Politics

Facing global scrutiny, South Africa still mulls Dalai Lama’s visa

By Khadija Patel 28 September 2011

Amid intense international scrutiny, South Africa has still not issued a visa to His Holiness the Dalai Lama. The Department of International Relations and Cooperation (Dirco) claims that the visa application itself was delayed by a failure on the part of representatives of the Dalai Lama to submit the necessary paperwork to the South African High Commission in New Delhi.  All outstanding documents have since been submitted, according to Dirco and the application is being considered in a “routine visa application processes". Dirco can’t however confirm if the visa will be granted, or indeed, denied in time for Archbishop Emeritus Desmond Tutu’s birthday bash on 8 October. By KHADIJA PATEL.

It remains unclear when exactly the country’s gatekeepers will announce the fate of the Dalai Lama’s visa application.  Speaking to iMaverick on Tuesday, Dirco spokesman Clayson Monyela stressed that the visa applicant, and not the media, will be notified about the success or failure of the application at some point in the next few days. Dirco claims that the visa application is subject to “due processes” but Al-Jazeera reported on Tuesday that a visa application at the South African High Commission in New Delhi, where the application was launched, usually takes five days. The delay has captured the attention of the world’s media and invited scrutiny of the South African government’s relationship with China.

The last time a brouhaha erupted over a purportedly failed visa application by the Tibetan spiritual leader, Inkatha Freedom Party leader Mangosuthu Buthelezi submitted an application at the Western Cape High Court to force the Home Affairs minister of the time, Nosiviwe Mapisa-Ngakula, the Home Affairs director-general Mavuso Msimang and President Kgalema Motlanthe, to grant the Dalai Lama a visa to enter South Africa. “On the basis of my experience and expertise as the longest serving minister of home affairs of the democratic South Africa, I can attest that the barring of the entry of a high-profile international political and spiritual leader, such as the Dalai Lama, is an exclusively political decision, as there are no grounds in law to bar him from entry,” Buthelezi said.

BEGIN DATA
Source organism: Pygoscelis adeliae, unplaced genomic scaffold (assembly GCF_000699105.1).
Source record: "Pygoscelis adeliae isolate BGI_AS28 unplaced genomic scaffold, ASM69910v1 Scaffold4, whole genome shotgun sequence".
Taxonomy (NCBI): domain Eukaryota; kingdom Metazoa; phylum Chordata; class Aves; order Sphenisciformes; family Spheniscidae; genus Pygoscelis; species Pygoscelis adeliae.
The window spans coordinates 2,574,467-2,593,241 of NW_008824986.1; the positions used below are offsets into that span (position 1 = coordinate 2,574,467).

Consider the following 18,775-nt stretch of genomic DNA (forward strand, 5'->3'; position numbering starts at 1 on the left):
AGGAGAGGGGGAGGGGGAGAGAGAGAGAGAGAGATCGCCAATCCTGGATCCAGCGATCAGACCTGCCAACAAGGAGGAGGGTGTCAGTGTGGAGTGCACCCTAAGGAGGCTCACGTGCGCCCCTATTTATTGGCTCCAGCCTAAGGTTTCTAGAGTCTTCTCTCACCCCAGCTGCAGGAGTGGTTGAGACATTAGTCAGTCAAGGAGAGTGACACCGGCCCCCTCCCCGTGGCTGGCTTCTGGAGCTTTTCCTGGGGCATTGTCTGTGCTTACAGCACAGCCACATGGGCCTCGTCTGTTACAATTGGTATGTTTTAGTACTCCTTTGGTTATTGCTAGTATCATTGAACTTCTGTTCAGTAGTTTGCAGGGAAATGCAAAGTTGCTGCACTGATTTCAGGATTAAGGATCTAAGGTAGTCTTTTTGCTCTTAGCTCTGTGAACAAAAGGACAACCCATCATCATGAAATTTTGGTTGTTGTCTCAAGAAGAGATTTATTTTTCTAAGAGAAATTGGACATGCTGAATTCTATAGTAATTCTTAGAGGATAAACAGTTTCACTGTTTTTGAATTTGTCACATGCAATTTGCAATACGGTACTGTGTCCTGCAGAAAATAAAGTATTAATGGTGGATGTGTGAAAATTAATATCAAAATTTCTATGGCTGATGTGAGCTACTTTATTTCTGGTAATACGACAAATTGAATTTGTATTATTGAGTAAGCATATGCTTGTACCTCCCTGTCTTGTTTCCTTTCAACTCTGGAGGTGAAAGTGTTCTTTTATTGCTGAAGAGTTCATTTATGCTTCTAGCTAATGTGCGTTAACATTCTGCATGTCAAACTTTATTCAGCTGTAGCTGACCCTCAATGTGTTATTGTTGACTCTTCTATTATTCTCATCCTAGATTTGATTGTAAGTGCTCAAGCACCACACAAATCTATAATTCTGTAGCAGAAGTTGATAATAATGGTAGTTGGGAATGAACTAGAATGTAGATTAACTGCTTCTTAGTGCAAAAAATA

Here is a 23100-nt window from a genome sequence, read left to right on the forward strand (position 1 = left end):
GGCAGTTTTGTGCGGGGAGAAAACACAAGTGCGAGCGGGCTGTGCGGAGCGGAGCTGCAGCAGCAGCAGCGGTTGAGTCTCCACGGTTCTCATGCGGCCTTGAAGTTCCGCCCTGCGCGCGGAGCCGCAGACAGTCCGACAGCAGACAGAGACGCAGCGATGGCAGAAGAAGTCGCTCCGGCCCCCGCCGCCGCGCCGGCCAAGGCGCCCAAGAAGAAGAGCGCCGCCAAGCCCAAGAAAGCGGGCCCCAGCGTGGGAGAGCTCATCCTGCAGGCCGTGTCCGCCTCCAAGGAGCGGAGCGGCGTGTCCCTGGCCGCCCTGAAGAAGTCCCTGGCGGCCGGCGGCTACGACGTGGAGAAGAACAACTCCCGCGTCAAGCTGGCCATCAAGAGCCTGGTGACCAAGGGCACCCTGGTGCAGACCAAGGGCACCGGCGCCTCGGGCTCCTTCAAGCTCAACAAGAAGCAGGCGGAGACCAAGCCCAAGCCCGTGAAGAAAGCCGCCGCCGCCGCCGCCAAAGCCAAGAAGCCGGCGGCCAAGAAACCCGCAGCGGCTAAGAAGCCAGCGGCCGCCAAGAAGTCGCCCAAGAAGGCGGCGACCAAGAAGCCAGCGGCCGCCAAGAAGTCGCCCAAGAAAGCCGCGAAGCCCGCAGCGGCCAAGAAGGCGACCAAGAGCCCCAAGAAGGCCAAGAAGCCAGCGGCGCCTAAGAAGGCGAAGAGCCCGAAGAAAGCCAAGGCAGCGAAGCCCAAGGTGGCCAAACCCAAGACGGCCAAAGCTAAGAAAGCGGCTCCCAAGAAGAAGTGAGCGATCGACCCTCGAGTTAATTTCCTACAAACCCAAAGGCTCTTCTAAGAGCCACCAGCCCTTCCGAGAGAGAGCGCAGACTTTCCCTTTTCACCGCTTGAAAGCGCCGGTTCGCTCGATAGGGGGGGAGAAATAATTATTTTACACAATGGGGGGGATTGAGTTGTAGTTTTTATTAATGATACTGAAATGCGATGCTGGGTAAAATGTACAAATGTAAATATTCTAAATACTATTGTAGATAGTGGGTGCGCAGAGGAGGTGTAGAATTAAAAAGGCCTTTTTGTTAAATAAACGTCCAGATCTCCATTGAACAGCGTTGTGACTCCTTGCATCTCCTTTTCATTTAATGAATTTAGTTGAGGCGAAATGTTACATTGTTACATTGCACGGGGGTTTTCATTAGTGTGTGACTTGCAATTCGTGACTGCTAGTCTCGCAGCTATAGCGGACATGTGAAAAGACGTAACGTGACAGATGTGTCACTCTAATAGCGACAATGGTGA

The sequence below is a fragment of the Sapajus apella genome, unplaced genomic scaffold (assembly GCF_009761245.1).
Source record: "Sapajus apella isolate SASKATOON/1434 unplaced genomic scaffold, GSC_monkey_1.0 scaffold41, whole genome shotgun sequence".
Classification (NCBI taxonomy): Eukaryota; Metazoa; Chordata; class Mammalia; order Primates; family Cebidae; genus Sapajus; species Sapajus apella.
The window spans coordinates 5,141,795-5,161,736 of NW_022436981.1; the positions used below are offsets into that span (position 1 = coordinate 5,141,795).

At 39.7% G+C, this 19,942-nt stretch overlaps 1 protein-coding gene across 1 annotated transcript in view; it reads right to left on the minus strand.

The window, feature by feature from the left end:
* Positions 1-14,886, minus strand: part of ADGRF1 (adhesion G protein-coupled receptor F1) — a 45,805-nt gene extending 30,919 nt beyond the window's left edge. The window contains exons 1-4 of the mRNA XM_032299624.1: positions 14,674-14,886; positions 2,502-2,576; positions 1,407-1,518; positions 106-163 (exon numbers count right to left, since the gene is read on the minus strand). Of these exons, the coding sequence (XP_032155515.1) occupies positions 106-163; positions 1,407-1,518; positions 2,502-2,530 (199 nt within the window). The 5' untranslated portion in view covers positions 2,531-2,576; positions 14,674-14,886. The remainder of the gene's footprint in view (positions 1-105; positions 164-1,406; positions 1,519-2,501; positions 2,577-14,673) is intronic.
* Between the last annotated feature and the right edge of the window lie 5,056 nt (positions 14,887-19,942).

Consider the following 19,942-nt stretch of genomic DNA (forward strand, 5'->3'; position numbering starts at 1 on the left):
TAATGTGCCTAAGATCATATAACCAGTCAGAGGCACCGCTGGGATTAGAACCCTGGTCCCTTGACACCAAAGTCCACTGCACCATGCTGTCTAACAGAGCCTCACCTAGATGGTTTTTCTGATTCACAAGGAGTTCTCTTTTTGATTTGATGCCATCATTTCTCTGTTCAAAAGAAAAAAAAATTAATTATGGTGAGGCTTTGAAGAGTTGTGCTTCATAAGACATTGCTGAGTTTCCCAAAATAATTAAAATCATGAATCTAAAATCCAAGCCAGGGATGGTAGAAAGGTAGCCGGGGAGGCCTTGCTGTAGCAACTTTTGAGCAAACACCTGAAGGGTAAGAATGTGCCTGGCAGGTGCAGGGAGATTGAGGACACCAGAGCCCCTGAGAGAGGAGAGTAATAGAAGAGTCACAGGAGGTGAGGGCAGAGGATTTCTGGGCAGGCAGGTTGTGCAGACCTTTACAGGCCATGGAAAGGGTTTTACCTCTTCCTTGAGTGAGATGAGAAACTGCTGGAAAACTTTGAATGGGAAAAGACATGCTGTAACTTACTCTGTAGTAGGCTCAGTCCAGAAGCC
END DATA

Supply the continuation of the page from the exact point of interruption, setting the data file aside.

In response to Buthelezi however, on behalf of Home Affairs, Msimang said Buthelezi’s application was “replete with uncorroborated hearsay evidence”. In an affidavit Msimang said that the Dalai Lama had never actually applied for a visa to attend the peace conference in 2009. “It is denied that a visa application was submitted to the Department of Home Affairs for the issuing of a visa to His Holiness, the Dalai Lama,” the affidavit said. Msimang’s claim was corroborated by Themba Mgabe, a Home Affairs official based at the South African High Commission in India, who also said in an affidavit that he had met a representative of the Dalai Lama, but that the leader had decided to put a hold on applying for a visa pending talks over the postponement of the conference.

The Dalai Lama, however, confirmed to international media at the time that South Africa had denied a visa to the Tibetan monk. “”It is true that South Africa, under intense pressure from the Chinese authorities, have denied a visa to the Dalai Lama,” spokesman Thubten Samphel said in 2009.  Regardless of the official South African version of events, the records continue to show that South Africa caved under pressure from China in 2009 and denied the Dalai Lama a visa.

Two years later, Dirco revokes claims that South Africa had denied a visa to the Dalai Lama in 2009 and shrugs off rampant suspicion of Chinese meddling in the visa application. Crucially however, the banalities of visa applications are more commonly the realm of the Department of Home Affairs. It is, after all, Home Affairs that will ultimately grant, or deny the visa. Yet it has fallen to Dirco to answer questions about the visa application. 

Spokesman for the Department of Home Affairs, Ronnie Mamoepa told iMaverick that due to the “magnitude” of the situation pending on the application, the matter has been referred to Dirco to handle. Mamoepa said the visa application had “political and diplomatic implications” and was therefore a Dirco matter. So while the South African government may claim that it is business as usual with the Dalai Lama’s visa application, the implications of the application are clearly understood. As we said some days ago, South Africa’s integrity test beckons. DM



Read mores:

  • Dalai Lama made to wait for S Africa visa in Al Jazeera;
  • Dismay at Dalai Lama visa delay in IOL News;
  • South Africa in hot seat over Dalai Lama visa in The Africa Report;
  • South Africa May Block Dalai Lama Visit in Time;
  • Dalai Lama visit blocked by South Africa to please China, says opposition in The Guardian (UK).

Photo: REUTERS

Gallery

While we have your attention...

An increasingly rare commodity, quality independent journalism costs money - though not nearly as much as its absence.

Every article, every day, is our contribution to Defending Truth in South Africa. If you would like to join us on this mission, you could do much worse than support Daily Maverick's quest by becoming a Maverick Insider.

Click here to become a Maverick Insider and get a closer look at the Truth.


Election 2019

Maimane takes hardline on illegal immigration at DA’s 2019 campaign manifesto launch

By Ferial Haffajee

Adolf Hitler was the first European leader to ban human zoos.